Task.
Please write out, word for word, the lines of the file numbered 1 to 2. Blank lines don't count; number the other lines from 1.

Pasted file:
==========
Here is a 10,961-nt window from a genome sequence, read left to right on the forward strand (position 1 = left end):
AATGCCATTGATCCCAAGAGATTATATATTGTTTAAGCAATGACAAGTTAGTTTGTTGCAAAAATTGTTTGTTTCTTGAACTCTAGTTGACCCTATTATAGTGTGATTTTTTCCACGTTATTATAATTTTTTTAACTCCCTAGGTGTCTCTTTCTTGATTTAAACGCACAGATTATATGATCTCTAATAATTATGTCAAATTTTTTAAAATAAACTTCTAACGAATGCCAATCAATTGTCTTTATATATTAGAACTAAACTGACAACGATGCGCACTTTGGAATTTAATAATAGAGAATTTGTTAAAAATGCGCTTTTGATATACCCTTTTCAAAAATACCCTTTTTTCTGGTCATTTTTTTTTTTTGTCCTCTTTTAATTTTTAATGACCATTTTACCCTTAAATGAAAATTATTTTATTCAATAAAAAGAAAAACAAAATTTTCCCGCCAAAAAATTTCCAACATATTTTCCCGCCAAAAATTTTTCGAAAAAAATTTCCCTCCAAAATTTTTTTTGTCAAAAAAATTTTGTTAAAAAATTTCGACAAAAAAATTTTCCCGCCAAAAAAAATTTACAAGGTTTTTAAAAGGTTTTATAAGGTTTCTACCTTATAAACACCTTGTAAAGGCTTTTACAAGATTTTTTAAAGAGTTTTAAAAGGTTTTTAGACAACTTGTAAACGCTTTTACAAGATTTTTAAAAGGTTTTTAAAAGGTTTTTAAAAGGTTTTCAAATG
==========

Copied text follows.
Here is a 10,961-nt window from a genome sequence, read left to right on the forward strand (position 1 = left end):
AATGCCATTGATCCCAAGAGATTATATATTGTTTAAGCAATGACAAGTTAGTTTGTTGCAAAAATTGTTTGTTTCTTGAACTCTAGTTGACCCTATTATAGTGTGATTTTTTCCACGTTATTATAATTTTTTTAACTCCCTAGGTGTCTCTTTCTTGATTTAAACGCACAGATTATATGATCTCTAATAATTATGTCAAATTTTTTAAAATAAACTTCTAACGAATGCCAATCAATTGTCTTTATATATTAGAACTAAACTGACAACGATGCGCACTTTGGAATTTAATAATAGAGAATTTGTTAAAAATGCGCTTTTGATATACCCTTTTCAAAAATACCCTTTTTTCTGGTCATTTTTTTTTTTTGTCCTCTTTTAATTTTTAATGACCATTTTACCCTTAAATGAAAATTATTTTATTCAATAAAAAGAAAAACAAAATTTTCCCGCCAAAAAATTTCCAACATATTTTCCCGCCAAAAATTTTTCGAAAAAAATTTCCCTCCAAAATTTTTTTTGTCAAAAAAATTTTGTTAAAAAATTTCGACAAAAAAATTTTCCCGCCAAAAAAAATTTACAAGGTTTTTAAAAGGTTTTATAAGGTTTCTACCTTATAAACACCTTGTAAAGGCTTTTACAAGATTTTTTAAAGAGTTTTAAAAGGTTTTTAGACAACTTGTAAACGCTTTTACAAGATTTTTAAAAGGTTTTTAAAAGGTTTTTAAAAGGTTTTCAAATG